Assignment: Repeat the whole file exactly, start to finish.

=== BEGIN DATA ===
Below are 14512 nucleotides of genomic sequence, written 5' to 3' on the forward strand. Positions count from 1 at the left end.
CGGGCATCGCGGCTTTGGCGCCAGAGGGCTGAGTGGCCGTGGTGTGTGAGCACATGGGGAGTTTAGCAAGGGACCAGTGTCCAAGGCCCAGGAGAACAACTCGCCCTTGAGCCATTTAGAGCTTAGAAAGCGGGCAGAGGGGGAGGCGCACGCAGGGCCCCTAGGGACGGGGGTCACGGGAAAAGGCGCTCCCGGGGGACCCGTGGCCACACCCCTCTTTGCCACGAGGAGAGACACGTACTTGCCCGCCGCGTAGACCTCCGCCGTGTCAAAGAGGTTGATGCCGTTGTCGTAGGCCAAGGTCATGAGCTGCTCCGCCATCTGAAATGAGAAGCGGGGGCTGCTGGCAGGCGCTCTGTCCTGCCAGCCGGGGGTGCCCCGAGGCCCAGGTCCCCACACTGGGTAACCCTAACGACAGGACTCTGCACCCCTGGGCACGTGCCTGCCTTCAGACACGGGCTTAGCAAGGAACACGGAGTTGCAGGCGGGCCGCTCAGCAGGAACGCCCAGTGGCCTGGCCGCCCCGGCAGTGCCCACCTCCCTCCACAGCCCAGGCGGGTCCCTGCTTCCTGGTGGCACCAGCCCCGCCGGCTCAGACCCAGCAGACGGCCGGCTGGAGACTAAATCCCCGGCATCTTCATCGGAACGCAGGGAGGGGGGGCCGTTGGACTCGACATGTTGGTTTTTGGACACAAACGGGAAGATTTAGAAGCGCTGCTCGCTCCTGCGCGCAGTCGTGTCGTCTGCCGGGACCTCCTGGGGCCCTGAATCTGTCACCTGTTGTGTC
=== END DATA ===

Below are 14512 nucleotides of genomic sequence, written 5' to 3' on the forward strand. Positions count from 1 at the left end.
CGGGCATCGCGGCTTTGGCGCCAGAGGGCTGAGTGGCCGTGGTGTGTGAGCACATGGGGAGTTTAGCAAGGGACCAGTGTCCAAGGCCCAGGAGAACAACTCGCCCTTGAGCCATTTAGAGCTTAGAAAGCGGGCAGAGGGGGAGGCGCACGCAGGGCCCCTAGGGACGGGGGTCACGGGAAAAGGCGCTCCCGGGGGACCCGTGGCCACACCCCTCTTTGCCACGAGGAGAGACACGTACTTGCCCGCCGCGTAGACCTCCGCCGTGTCAAAGAGGTTGATGCCGTTGTCGTAGGCCAAGGTCATGAGCTGCTCCGCCATCTGAAATGAGAAGCGGGGGCTGCTGGCAGGCGCTCTGTCCTGCCAGCCGGGGGTGCCCCGAGGCCCAGGTCCCCACACTGGGTAACCCTAACGACAGGACTCTGCACCCCTGGGCACGTGCCTGCCTTCAGACACGGGCTTAGCAAGGAACACGGAGTTGCAGGCGGGCCGCTCAGCAGGAACGCCCAGTGGCCTGGCCGCCCCGGCAGTGCCCACCTCCCTCCACAGCCCAGGCGGGTCCCTGCTTCCTGGTGGCACCAGCCCCGCCGGCTCAGACCCAGCAGACGGCCGGCTGGAGACTAAATCCCCGGCATCTTCATCGGAACGCAGGGAGGGGGGGCCGTTGGACTCGACATGTTGGTTTTTGGACACAAACGGGAAGATTTAGAAGCGCTGCTCGCTCCTGCGCGCAGTCGTGTCGTCTGCCGGGACCTCCTGGGGCCCTGAATCTGTCACCTGTTGTGTC